October 5, 2016 – Julia Clancy-Smith: “Spring Equinox in 18th-Century Tunisia: Wrecks, People, and Things in the Sea”

Julia Clancy-Smith is the author of, most recently, Mediterraneans: North Africa and Europe in an Age of Migration, c. 1800-1900 (2010).  Her current work, From Household to Schoolroom: Education and Gender in North Africa, Europe, and the Mediterranean, c. 1900-present, is a multi-sided ethnographic inquiry into gender, education, literacy, and the social circulation of knowledge and people.

Clancy-Smith is Regents Professor of History at University of Arizona.

Date/Time

October 5, 2016 | 12:00 PM
Free and open to the public

Venue
Humanities Building 1, Room 210
University of California, Santa Cruz

October 12, 2016 – Bernard Stiegler: “Beyond the Anthropocene”

Is it possible to think in a state of emergency? This is now a pressing question when the Anthropocene disrupts the biosphere where we – permanently connected and algorithmically controlled – live in a permanent state of emergency, universal, and unpredictable.

Bernard Stiegler is Director at Institut de recherche et d’innovation du Centre Pompidou and Distinguished Professor at Nanjing University.

Respondents:

Wlad Godzich, Professor, Literature, UCSC

Anna Tsing, Professor, Anthropology, UCSC

Hayden White, Professor Emeritus, UCSC

Co-Sponsored by DANM, Film & Digital Media, and the Arts Division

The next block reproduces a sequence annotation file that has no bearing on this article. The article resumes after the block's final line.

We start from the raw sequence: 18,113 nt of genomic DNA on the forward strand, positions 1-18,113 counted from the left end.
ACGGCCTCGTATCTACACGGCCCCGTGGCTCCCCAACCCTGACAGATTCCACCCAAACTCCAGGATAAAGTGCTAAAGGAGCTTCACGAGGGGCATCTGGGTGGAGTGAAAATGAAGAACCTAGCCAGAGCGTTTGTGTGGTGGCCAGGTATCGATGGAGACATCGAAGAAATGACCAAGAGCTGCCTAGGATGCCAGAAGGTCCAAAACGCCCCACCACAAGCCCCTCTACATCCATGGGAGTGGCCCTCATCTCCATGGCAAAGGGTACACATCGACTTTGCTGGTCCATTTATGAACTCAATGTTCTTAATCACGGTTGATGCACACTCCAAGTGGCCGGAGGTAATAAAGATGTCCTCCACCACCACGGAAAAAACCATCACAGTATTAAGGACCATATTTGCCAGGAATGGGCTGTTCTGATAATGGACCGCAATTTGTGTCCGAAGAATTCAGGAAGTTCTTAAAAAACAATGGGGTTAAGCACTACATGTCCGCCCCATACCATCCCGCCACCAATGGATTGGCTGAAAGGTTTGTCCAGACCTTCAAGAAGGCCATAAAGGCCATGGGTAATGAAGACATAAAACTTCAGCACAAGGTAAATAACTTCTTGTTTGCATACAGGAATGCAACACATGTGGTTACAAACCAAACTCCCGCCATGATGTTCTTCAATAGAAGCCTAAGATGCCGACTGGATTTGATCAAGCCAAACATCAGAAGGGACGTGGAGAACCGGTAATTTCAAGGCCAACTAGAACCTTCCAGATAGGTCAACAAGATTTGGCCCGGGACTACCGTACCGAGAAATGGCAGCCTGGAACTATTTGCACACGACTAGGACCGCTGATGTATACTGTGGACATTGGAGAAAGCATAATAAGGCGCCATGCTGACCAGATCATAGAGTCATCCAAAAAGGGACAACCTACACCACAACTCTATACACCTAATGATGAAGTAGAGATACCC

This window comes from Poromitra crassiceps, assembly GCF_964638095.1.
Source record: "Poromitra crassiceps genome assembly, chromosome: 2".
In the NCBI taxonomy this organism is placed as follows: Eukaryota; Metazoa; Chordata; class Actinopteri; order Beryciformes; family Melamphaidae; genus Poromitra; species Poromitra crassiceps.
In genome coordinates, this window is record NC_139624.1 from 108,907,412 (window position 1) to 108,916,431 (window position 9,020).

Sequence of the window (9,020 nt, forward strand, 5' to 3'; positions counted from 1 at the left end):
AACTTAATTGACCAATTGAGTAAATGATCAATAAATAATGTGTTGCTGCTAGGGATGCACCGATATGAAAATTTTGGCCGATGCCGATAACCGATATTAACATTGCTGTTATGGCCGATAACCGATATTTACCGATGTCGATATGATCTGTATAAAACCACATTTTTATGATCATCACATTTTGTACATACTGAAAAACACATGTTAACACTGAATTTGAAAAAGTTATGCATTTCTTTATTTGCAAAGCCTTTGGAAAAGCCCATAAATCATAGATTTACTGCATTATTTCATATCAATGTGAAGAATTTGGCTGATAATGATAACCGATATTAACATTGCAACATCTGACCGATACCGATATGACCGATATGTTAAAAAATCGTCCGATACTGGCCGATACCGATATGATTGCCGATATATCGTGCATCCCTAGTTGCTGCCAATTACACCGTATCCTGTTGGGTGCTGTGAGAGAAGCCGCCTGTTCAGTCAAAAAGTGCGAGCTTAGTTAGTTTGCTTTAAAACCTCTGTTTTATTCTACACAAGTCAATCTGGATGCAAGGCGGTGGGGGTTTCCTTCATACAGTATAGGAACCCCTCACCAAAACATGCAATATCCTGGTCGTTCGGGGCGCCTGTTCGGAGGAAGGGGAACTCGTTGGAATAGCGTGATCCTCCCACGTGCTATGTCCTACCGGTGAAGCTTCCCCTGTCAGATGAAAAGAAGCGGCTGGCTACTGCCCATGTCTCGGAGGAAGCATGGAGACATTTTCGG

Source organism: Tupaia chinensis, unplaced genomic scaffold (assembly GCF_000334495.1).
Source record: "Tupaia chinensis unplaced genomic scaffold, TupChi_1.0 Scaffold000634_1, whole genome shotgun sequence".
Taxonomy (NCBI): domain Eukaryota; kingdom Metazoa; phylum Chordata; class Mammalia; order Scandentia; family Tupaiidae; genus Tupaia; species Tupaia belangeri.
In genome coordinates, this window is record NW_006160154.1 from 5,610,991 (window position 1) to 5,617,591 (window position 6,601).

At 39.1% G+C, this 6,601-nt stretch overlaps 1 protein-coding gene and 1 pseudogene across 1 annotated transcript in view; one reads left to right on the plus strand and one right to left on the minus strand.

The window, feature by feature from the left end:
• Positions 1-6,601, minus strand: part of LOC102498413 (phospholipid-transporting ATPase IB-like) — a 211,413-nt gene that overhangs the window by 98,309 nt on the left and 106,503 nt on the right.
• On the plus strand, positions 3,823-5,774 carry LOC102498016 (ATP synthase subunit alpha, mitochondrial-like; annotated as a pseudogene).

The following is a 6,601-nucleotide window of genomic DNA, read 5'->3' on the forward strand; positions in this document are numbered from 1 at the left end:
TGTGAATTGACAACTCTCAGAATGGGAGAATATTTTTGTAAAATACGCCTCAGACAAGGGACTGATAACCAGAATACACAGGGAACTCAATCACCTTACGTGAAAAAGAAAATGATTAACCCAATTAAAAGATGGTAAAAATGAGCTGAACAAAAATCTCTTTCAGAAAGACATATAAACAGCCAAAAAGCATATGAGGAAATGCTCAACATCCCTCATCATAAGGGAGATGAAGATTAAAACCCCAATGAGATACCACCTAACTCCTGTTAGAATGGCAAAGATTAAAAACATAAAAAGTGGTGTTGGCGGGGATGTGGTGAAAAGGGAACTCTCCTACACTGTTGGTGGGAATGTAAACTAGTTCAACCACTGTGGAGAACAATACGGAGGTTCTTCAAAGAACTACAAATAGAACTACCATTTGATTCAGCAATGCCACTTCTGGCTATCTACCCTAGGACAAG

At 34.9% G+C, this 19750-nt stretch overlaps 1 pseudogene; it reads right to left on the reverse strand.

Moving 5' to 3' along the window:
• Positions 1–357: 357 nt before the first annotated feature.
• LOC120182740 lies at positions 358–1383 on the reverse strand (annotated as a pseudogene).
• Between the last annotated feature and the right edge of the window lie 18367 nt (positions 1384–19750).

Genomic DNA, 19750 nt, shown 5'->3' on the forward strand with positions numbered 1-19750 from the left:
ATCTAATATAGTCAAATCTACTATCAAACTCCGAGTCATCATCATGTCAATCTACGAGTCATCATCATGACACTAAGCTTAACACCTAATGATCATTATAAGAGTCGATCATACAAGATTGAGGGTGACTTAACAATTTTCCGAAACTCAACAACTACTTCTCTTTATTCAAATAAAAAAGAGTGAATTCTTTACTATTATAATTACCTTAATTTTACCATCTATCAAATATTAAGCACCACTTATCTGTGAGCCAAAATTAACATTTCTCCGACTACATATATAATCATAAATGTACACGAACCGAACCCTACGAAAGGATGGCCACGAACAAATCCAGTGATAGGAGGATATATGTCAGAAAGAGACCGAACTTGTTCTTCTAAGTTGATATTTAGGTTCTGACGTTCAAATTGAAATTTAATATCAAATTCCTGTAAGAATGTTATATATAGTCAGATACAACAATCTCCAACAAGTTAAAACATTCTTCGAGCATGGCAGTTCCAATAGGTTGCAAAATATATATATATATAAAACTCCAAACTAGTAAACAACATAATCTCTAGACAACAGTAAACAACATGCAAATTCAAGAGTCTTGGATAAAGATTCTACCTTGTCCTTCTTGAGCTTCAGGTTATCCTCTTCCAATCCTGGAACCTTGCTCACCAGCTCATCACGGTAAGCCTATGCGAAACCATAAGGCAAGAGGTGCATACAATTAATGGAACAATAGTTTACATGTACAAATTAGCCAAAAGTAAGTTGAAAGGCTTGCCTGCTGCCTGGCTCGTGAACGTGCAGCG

Date/Time

October 12, 2016 | 12:00 PM
Free and open to the public

Venue
Humanities Building 1, Room 210
University of California, Santa Cruz

October 19, 2016 – Paul N. Edwards: “Afterworld: Technosphere, Anthropocene, Geostory”

Paul N. Edwards’ current research concerns the history and future of knowledge infrastructures, the history of climate science, and other large-scale information infrastructures. Edwards is the author most recently of A Vast Machine: Computer Models, Climate Data, and the Politics of Global Warming (2010).

Edwards is Professor at the School of Information and Department of History at University of Michigan.

Date/Time

October 19, 2016 | 12:00 PM
Free and open to the public

Venue
Humanities Building 1, Room 210
University of California, Santa Cruz

October 26, 2016 – Alma Heckman: “Absence and Counter-Narratives: The Years of Lead and the Moroccan Jewish Exodus”

Alma Rachel Heckman’s research crosses Jewish history, North Africa, French empire and the history of social movements. Her talk emerges from her project “Radical Nationalists: Moroccan Jewish Communists 1925-1975.”

Heckman is Assistant Professor of History and Jewish Studies at UC Santa Cruz.

Date/Time

October 26, 2016 | 12:00 PM
Free and open to the public

Venue
Humanities Building 1, Room 210
University of California, Santa Cruz

November 2, 2016 – Anna Tsing “Isabelle Carbonell: Golden Snail Opera: The More-than-human Performance of Friendly Farming on Taiwan’s Lanyang Plain”

Written by Anna Tsing, Isabelle Carbonell, Joelle Chevrier and Yen-ling Tsai (Associate Professor of Anthropology at National Chaio Tung University Taiwan), Golden Snail Opera combines video and performance-oriented text into a genre-bending o-pei-la. This piece is a multispecies enactment of experimental natural history considering the “golden treasure snail,” imported to Taiwan in 1979, which is now major pest of rice agriculture. Whereas farmers in the Green Revolution’s legacy use poison to exterminate snails, a new generation of “friendly farmers” attempts to insert farming as one among many multispecies life ways within the paddy.

Anna Tsing is Professor of Anthropology at UC Santa Cruz and Co-Director of Aarhus University Research on the Anthropocene (AURA).

Isabelle Carbonell is a PhD student in Film and Digital Media at UC Santa Cruz and a documentary filmmaker.

Date/Time
November 2, 2016 | 12:00 PM
Free and open to the public

Venue
Humanities Building 1, Room 210